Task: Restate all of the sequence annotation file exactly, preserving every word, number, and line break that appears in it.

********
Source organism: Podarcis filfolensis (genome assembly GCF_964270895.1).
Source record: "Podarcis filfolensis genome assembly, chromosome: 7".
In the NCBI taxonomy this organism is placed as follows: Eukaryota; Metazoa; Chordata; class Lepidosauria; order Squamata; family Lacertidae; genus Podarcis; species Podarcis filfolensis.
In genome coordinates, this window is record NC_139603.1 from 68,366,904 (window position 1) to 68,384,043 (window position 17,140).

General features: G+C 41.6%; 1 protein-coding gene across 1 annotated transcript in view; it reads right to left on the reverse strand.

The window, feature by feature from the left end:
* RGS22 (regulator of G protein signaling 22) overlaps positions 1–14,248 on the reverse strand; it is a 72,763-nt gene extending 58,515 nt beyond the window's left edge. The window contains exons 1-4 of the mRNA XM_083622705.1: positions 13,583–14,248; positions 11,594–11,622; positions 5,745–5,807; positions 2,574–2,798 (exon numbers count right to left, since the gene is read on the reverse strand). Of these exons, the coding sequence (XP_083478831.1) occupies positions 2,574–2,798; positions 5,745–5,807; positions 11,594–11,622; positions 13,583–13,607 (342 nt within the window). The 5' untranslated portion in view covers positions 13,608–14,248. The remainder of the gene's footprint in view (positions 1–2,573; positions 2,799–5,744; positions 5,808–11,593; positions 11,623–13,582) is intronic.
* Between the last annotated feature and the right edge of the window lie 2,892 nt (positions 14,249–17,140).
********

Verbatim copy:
Source organism: Podarcis filfolensis (genome assembly GCF_964270895.1).
Source record: "Podarcis filfolensis genome assembly, chromosome: 7".
In the NCBI taxonomy this organism is placed as follows: Eukaryota; Metazoa; Chordata; class Lepidosauria; order Squamata; family Lacertidae; genus Podarcis; species Podarcis filfolensis.
In genome coordinates, this window is record NC_139603.1 from 68,366,904 (window position 1) to 68,384,043 (window position 17,140).

General features: G+C 41.6%; 1 protein-coding gene across 1 annotated transcript in view; it reads right to left on the reverse strand.

The window, feature by feature from the left end:
* RGS22 (regulator of G protein signaling 22) overlaps positions 1–14,248 on the reverse strand; it is a 72,763-nt gene extending 58,515 nt beyond the window's left edge. The window contains exons 1-4 of the mRNA XM_083622705.1: positions 13,583–14,248; positions 11,594–11,622; positions 5,745–5,807; positions 2,574–2,798 (exon numbers count right to left, since the gene is read on the reverse strand). Of these exons, the coding sequence (XP_083478831.1) occupies positions 2,574–2,798; positions 5,745–5,807; positions 11,594–11,622; positions 13,583–13,607 (342 nt within the window). The 5' untranslated portion in view covers positions 13,608–14,248. The remainder of the gene's footprint in view (positions 1–2,573; positions 2,799–5,744; positions 5,808–11,593; positions 11,623–13,582) is intronic.
* Between the last annotated feature and the right edge of the window lie 2,892 nt (positions 14,249–17,140).